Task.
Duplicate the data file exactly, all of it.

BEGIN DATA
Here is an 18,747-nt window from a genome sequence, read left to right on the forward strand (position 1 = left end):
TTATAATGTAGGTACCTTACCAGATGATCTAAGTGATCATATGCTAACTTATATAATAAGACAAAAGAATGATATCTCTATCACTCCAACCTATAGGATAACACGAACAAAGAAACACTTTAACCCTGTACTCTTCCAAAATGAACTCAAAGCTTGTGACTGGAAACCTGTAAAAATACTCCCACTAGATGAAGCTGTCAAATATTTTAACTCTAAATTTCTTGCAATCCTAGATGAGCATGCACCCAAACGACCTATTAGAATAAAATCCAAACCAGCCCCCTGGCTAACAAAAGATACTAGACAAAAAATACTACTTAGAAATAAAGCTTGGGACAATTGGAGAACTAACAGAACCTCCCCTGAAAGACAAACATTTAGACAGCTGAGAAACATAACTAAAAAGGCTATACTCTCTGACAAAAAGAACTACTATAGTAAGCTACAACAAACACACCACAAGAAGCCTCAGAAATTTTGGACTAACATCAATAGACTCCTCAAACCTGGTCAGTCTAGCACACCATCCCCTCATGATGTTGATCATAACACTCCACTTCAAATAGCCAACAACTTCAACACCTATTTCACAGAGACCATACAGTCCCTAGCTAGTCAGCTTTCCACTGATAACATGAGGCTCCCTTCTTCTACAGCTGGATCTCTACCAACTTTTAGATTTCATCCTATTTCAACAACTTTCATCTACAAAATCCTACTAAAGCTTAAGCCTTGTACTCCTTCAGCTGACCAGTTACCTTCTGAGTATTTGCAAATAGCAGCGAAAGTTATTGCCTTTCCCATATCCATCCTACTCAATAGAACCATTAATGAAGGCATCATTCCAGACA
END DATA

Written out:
Here is an 18,747-nt window from a genome sequence, read left to right on the forward strand (position 1 = left end):
TTATAATGTAGGTACCTTACCAGATGATCTAAGTGATCATATGCTAACTTATATAATAAGACAAAAGAATGATATCTCTATCACTCCAACCTATAGGATAACACGAACAAAGAAACACTTTAACCCTGTACTCTTCCAAAATGAACTCAAAGCTTGTGACTGGAAACCTGTAAAAATACTCCCACTAGATGAAGCTGTCAAATATTTTAACTCTAAATTTCTTGCAATCCTAGATGAGCATGCACCCAAACGACCTATTAGAATAAAATCCAAACCAGCCCCCTGGCTAACAAAAGATACTAGACAAAAAATACTACTTAGAAATAAAGCTTGGGACAATTGGAGAACTAACAGAACCTCCCCTGAAAGACAAACATTTAGACAGCTGAGAAACATAACTAAAAAGGCTATACTCTCTGACAAAAAGAACTACTATAGTAAGCTACAACAAACACACCACAAGAAGCCTCAGAAATTTTGGACTAACATCAATAGACTCCTCAAACCTGGTCAGTCTAGCACACCATCCCCTCATGATGTTGATCATAACACTCCACTTCAAATAGCCAACAACTTCAACACCTATTTCACAGAGACCATACAGTCCCTAGCTAGTCAGCTTTCCACTGATAACATGAGGCTCCCTTCTTCTACAGCTGGATCTCTACCAACTTTTAGATTTCATCCTATTTCAACAACTTTCATCTACAAAATCCTACTAAAGCTTAAGCCTTGTACTCCTTCAGCTGACCAGTTACCTTCTGAGTATTTGCAAATAGCAGCGAAAGTTATTGCCTTTCCCATATCCATCCTACTCAATAGAACCATTAATGAAGGCATCATTCCAGACA